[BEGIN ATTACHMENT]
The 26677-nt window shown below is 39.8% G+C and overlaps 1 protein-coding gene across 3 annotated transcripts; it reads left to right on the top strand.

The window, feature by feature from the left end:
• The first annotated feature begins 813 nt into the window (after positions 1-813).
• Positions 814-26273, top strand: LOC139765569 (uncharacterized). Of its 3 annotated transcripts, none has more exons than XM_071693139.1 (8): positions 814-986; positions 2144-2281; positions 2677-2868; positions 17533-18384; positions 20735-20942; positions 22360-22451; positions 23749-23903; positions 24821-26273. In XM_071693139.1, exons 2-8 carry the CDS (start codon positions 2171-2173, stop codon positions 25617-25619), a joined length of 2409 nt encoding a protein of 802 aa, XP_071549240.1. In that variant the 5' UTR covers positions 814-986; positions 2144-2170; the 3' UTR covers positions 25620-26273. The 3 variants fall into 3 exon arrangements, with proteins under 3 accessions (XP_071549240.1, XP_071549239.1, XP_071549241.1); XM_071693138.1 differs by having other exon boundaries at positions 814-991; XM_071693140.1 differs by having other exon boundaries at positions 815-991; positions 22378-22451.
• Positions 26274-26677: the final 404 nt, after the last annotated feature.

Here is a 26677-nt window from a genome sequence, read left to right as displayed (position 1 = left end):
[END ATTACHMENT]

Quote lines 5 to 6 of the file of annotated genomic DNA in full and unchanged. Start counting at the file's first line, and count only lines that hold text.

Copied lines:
• Positions 26274-26677: the final 404 nt, after the last annotated feature.

Here is a 26677-nt window from a genome sequence, read left to right as displayed (position 1 = left end):